Is This the World’s Best Olive Oil?
Meet the “Ferrari” of oils. Plus, one chef’s favorite Tuscan recipe.
Looking at the rack of olive oils in any gourmet market, you’ll see products from Spain, from Greece, France, Portugal, various regions of Italy, California and others. And there will be as many colors and flavors—golden yellows to vivid greens, grassy to peppery. Individual taste will dictate preferences, but ask culinary experts and they’ll generally opt for Tuscan as the best.
The reasons are simple: complexity and flavor, says Rolando Beramendi, chef and author of the cookbook Autentico: Cooking Italian The Authentic Way. “Tuscan extra virgin olive oil has always been my favorite because of the flavor profile: bright emerald green, bitter and spicy with enormous layers of flavors ranging from artichokes, arugula, and kale with a very spicy finish. The Tuscans have taught me so much about how good an extra virgin olive oil can be.”
Within the Tuscan oils, topping Beramendi’s list is Laudemio. This label is produced by a consortium of 22 local producers that was formed out of necessity. “In 1985, there was a terrible frost in Tuscany,” says Matteo Frescobaldi, Laudemio Brand Manager and 30th-generation member of the wine-and-oil-producing Frescobaldi family. After 90 percent of the area’s trees succumbed to the icy temperatures, Frescobaldi’s parents gathered other growers, creating a unified bloc to replant trees and, significantly, resurrect the industry by producing a new olive oil of even higher standards.
“They named it Laudemio, a word that translates to ‘best of the harvest,’” he says. “It was the part of the harvest that farmers gave to the lords.” Under the new consortium, the Frescobaldis set some ground rules for production, applying techniques of terroir that the family had long employed for winemaking. First, all Laudemio oils must match olives to the particular soil—in Frescobaldi’s Laudemio, the fruity, fragrant frantoio is the majority olive. They must be harvested when they’re just beginning to ripen—usually in October but no later than the end of November—so that the essence goes into the oil before it becomes diluted by excessive moisture. The olives must be milled on the estate the day they’re picked, usually within a few hours, lest they lose their flavor and nutrients or start to ferment. The oil has to be filtered twice through 20 paper filters to remove the fat and olive residue, helping maintain its fresh taste as it ages. Finally, an outside taster must give a stamp of approval. Only those batches deemed worthy of the name receive Laudemio status. (Frescobaldi released its first Laudemio in 1989, and is celebrating its 30th vintage this year with a regal gold bottle.)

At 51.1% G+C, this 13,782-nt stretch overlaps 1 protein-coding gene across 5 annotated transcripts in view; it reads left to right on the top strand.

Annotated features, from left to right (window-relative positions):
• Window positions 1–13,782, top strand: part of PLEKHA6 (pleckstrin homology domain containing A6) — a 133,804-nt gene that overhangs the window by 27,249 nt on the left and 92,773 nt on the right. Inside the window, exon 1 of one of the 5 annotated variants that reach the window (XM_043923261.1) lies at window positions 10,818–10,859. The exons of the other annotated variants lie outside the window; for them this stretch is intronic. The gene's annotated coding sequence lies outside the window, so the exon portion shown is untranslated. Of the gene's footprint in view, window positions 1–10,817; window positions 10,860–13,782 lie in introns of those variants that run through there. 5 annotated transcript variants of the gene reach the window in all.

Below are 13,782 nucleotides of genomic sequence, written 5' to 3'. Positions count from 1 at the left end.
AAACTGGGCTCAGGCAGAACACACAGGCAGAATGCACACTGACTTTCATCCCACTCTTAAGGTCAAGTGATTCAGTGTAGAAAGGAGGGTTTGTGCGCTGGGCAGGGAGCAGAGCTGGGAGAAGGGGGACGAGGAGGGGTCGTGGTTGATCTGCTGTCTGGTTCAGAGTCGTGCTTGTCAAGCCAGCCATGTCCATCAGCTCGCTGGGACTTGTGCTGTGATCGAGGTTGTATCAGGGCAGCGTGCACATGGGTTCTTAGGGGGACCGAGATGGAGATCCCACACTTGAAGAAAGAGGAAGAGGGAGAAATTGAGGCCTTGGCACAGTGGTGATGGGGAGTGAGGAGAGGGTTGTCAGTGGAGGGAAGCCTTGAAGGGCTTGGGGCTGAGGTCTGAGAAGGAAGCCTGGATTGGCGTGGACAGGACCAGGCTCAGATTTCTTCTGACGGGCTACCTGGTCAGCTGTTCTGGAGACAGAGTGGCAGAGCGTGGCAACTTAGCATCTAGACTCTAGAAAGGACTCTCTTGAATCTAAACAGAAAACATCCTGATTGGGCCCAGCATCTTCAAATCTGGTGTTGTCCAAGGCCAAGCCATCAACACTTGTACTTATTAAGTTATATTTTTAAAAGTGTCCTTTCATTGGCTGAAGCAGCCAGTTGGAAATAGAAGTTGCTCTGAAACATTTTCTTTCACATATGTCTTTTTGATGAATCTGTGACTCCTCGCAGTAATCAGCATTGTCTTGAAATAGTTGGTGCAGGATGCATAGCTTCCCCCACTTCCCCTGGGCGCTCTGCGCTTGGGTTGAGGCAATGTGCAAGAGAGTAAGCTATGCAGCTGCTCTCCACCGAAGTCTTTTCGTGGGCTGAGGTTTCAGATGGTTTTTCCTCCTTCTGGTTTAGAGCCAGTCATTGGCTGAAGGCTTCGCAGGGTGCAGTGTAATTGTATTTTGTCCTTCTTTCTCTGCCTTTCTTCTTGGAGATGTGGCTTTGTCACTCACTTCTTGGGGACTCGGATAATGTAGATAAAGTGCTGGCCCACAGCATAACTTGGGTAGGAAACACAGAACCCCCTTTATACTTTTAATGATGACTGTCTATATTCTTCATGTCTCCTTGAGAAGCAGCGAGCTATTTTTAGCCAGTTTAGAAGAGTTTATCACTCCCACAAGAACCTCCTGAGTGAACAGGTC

The result? A bright green oil with an intense, grassy and artichoke flavor. Beramendi recommends it on everything from simply cooked beans and salads to grilled meats—even over pistachio gelato.
Cook Like an Italian Chef
Rosewood Castiglion del Bosco‘s chef Matteo Temperini shares his favorite recipe featuring Tuscan olive oil: Lobster and cauliflower soup, served lukewarm.
Lobster and Cauliflower Soup
4 1-lb (500-gram) lobsters, claws separated
1 head of cauliflower
3/4 lb. (350 grams) young potatoes
2 medium onions (about 1/2 lb. or 200 grams), thinly sliced
2/3 cups (150 grams) olive oil
1 2/3 cups (400 grams) water
White truffle, for garnish (optional)
• • •
In a large pot, bring water to boil. Add vegetables, lower heat and simmer for 40 minutes.
Drain vegetables, reserving the broth.
Peel the cooked potatoes and thinly slice cauliflower and onions.
Return broth to boil, adding in lobster claws. Cook for two minutes.
Add lobster bodies to broth, cooking for five more minutes.
Drain the lobsters, saving the broth. Set broth aside to cool until room temperature, about 30 minutes, and strip the lobster meat. Reserve and keep warm.
While the broth cools, sauté sliced cauliflower and onions till golden. Add potatoes to warm them.
In a large bowl, mix the room-temperature broth with oil till creamy.
Place lobster and vegetables in a serving bowl. Cover with broth and oil mixture.
Garnish with slices of white truffle.